Phillies-Marlins 5 things: Let's play 2; Pivetta will get the ball in Game 2


Phillies-Marlins 5 things: Let's play 2; Pivetta will get the ball in Game 2

Phillies (45-77) vs. Marlins (60-62)
Game 1 - 4:05 p.m., Game 2 - TBD on CSN; streaming live on and the NBC Sports App

Let's play two!

The Phillies come back from the West Coast to play a doubleheader with the Marlins tonight. The Phils send their ace to the mound in Game 1 and he'll try to keep the best slugger in baseball in the yard.

Here are five things to know for the games.

1. Slugging it out
Giancarlo Stanton hits baseballs very hard and very far. 

The major league leader in home runs (45) has been especially hot since July 5. The numbers are just insane. In a 39-game span, he has 24 homers and 47 RBIs with a slash line of .333/.453/.908. His OPS in that span is a ridiculous 1.361. At his current pace, the 27-year-old outfielder — who just cleared waivers ... wink, wink —  is projected to hit 60 homers.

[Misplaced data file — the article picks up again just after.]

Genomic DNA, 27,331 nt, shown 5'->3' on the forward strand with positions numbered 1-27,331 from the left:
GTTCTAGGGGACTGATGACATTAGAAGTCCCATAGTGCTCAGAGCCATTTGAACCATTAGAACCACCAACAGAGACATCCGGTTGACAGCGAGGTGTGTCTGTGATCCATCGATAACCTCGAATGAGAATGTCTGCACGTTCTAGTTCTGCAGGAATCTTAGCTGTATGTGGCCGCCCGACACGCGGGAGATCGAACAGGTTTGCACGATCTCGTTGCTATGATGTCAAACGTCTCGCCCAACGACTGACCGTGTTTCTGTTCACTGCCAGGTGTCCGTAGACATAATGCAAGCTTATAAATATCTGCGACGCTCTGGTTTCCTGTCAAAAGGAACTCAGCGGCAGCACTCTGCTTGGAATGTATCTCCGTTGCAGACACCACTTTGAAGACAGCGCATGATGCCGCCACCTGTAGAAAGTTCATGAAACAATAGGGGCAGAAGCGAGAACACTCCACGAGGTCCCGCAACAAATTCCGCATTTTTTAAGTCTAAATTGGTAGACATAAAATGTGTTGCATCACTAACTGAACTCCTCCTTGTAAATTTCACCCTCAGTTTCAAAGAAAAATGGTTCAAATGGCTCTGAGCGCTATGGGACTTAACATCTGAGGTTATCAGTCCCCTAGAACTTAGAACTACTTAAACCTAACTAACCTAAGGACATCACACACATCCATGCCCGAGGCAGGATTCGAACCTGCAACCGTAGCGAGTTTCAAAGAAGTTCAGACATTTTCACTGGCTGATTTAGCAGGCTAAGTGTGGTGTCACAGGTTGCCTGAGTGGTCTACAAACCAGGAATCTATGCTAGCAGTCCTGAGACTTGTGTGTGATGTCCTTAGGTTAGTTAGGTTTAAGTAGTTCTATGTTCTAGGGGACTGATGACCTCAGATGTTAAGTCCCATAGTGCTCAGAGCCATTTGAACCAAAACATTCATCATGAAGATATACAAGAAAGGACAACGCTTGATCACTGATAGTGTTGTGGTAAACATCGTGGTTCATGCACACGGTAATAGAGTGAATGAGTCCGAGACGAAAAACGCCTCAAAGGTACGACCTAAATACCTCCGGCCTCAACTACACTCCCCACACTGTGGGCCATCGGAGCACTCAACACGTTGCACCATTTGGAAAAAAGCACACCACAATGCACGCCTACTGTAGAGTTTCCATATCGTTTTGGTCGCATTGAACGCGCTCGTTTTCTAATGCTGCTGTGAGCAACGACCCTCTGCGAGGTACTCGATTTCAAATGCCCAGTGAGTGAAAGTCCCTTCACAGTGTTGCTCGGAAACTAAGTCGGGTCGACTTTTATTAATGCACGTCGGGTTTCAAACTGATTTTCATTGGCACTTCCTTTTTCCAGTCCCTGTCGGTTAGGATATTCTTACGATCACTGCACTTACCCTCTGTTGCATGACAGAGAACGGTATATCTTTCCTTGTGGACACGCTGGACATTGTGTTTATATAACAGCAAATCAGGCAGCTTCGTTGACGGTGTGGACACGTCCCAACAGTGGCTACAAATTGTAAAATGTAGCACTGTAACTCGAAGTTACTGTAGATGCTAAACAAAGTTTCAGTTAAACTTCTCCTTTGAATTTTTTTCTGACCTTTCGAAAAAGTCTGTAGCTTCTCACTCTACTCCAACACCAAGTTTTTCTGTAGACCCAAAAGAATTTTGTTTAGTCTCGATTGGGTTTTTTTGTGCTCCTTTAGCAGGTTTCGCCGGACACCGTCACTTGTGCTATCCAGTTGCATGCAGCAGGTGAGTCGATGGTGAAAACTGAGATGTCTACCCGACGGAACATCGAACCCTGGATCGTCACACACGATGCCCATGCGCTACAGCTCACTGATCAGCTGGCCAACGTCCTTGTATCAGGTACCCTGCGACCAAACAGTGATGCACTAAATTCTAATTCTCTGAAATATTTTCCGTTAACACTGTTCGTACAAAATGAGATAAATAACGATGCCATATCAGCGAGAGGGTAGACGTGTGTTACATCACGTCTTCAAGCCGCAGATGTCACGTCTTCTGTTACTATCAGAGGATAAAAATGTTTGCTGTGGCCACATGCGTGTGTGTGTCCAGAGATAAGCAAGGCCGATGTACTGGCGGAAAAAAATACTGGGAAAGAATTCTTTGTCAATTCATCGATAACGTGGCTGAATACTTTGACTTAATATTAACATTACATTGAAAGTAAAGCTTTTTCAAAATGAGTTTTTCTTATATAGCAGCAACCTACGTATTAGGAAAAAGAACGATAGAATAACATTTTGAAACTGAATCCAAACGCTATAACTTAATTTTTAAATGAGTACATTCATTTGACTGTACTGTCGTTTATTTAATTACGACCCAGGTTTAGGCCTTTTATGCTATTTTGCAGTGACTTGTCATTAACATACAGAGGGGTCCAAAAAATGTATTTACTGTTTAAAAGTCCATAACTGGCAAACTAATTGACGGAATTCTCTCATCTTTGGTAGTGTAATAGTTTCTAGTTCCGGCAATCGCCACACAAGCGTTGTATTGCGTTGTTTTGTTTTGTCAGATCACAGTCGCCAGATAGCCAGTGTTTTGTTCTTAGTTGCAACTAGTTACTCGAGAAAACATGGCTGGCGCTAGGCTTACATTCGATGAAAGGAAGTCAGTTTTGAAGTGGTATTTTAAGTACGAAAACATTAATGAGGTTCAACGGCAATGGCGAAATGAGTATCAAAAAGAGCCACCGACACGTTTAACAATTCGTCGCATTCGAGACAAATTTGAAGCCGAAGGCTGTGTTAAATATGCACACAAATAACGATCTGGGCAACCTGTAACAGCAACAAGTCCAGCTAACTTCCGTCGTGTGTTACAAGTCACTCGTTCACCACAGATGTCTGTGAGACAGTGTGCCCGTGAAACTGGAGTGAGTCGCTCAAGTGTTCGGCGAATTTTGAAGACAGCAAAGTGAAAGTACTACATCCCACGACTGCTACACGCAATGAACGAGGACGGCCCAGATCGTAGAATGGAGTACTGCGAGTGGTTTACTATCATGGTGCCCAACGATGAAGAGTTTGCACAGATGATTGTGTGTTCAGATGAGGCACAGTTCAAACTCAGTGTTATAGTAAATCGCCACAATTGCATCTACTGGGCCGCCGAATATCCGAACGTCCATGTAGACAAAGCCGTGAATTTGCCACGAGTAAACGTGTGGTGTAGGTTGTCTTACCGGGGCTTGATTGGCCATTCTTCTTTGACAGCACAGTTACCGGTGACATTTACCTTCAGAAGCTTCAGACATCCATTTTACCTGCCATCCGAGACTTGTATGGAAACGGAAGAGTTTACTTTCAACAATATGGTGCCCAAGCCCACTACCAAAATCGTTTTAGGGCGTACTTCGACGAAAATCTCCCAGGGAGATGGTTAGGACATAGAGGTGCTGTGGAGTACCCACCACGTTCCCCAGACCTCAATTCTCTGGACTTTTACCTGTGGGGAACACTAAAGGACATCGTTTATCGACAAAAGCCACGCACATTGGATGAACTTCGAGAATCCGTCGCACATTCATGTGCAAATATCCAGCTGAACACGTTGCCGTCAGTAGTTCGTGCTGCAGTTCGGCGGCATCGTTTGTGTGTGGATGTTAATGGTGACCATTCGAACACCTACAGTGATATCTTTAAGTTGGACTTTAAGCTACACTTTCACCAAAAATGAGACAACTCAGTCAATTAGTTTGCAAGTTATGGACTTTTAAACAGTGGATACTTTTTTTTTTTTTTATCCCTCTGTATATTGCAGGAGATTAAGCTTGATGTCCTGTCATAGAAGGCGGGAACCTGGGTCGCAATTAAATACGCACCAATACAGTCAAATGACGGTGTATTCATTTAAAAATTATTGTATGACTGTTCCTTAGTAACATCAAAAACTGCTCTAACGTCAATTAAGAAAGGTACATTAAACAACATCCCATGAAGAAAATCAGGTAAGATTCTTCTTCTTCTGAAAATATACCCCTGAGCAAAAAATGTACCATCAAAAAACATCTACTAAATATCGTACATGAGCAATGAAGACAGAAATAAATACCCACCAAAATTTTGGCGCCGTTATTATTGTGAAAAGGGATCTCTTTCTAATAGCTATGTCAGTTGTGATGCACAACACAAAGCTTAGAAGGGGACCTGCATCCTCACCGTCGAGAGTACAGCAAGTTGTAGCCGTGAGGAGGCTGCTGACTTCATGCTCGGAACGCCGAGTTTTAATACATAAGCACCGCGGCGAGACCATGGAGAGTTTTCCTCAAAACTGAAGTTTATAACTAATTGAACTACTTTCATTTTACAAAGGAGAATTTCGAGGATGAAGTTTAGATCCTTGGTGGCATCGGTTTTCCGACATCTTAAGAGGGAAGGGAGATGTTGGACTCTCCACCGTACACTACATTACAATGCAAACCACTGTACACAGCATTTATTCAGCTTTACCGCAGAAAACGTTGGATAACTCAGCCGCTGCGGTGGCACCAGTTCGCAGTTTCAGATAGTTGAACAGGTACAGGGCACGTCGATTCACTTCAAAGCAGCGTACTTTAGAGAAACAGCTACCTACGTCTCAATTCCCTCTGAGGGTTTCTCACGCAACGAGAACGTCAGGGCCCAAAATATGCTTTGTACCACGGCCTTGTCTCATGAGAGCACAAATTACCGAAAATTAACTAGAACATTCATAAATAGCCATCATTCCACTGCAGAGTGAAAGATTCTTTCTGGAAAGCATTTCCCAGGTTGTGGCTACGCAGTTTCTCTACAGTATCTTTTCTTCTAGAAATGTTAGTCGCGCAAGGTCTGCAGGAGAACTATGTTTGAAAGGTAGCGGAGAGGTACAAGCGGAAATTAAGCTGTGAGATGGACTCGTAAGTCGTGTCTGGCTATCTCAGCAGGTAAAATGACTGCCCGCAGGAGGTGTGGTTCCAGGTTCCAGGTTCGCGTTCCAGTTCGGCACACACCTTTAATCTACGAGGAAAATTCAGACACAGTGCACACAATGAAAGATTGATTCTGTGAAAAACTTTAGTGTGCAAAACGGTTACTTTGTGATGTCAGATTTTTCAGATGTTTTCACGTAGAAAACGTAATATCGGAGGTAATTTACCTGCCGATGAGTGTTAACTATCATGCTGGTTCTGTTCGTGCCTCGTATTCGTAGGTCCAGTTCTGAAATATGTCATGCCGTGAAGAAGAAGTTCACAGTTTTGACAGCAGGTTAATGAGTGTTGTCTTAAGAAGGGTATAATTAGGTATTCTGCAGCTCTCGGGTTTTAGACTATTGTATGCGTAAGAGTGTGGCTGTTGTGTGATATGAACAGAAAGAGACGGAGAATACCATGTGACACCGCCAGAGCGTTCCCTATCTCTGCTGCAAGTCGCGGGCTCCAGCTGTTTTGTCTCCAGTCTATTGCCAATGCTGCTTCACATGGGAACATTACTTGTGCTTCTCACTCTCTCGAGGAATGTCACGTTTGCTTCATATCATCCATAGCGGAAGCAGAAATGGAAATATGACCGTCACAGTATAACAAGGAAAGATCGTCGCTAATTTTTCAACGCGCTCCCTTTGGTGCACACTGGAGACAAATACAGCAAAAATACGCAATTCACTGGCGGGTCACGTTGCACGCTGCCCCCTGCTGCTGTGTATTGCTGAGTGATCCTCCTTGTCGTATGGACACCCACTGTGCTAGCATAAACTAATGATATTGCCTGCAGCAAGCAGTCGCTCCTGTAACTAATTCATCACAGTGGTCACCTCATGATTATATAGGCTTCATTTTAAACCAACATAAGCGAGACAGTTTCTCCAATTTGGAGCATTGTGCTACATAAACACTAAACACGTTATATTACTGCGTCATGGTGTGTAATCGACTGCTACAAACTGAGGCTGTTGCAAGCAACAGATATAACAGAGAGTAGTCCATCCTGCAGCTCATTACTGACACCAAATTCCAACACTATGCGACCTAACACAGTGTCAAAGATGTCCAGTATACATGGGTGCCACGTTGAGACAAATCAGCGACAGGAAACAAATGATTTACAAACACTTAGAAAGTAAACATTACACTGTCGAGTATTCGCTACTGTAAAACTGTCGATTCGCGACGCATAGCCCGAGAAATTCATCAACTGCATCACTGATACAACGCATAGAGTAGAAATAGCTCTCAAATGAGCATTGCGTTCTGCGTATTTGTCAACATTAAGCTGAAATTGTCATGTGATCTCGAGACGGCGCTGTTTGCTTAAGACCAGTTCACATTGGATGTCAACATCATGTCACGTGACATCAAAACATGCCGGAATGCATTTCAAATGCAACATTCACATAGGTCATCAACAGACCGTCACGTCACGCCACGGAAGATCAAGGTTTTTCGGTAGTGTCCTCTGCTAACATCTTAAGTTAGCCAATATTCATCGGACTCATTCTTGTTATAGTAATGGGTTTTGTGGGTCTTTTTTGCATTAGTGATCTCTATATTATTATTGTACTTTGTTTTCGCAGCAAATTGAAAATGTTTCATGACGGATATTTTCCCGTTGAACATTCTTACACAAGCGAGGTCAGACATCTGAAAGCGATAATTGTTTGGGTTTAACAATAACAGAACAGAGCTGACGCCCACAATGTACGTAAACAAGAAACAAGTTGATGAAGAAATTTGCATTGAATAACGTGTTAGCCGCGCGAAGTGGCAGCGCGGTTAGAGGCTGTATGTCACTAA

For the Phillies, their own promising young slugger has emerged. After struggling during his first few MLB games at Citizens Bank Park, left fielder (?) Rhys Hoskins had a torrid road trip in his native California. After hitting his first big league homer in San Diego, Hoskins went off. In 25 at-bats, Hoskins went 8 for 25 (.320) with five homers and eight RBIs. 

He also showed off his impressive plate discipline, walking five times with just three strikeouts. It's a small sample size, but Hoskins' minor league skills are manifesting with the big club. 

2. Ace in the deck
Aaron Nola came back down to earth in his last appearance against the Giants, but he'd been stellar his previous 10 starts. His ERA dipped below three in San Francisco before the Giants tagged him for five runs over five innings. It ended a string of 10 straight starts going six innings and allowing two runs or less for Nola.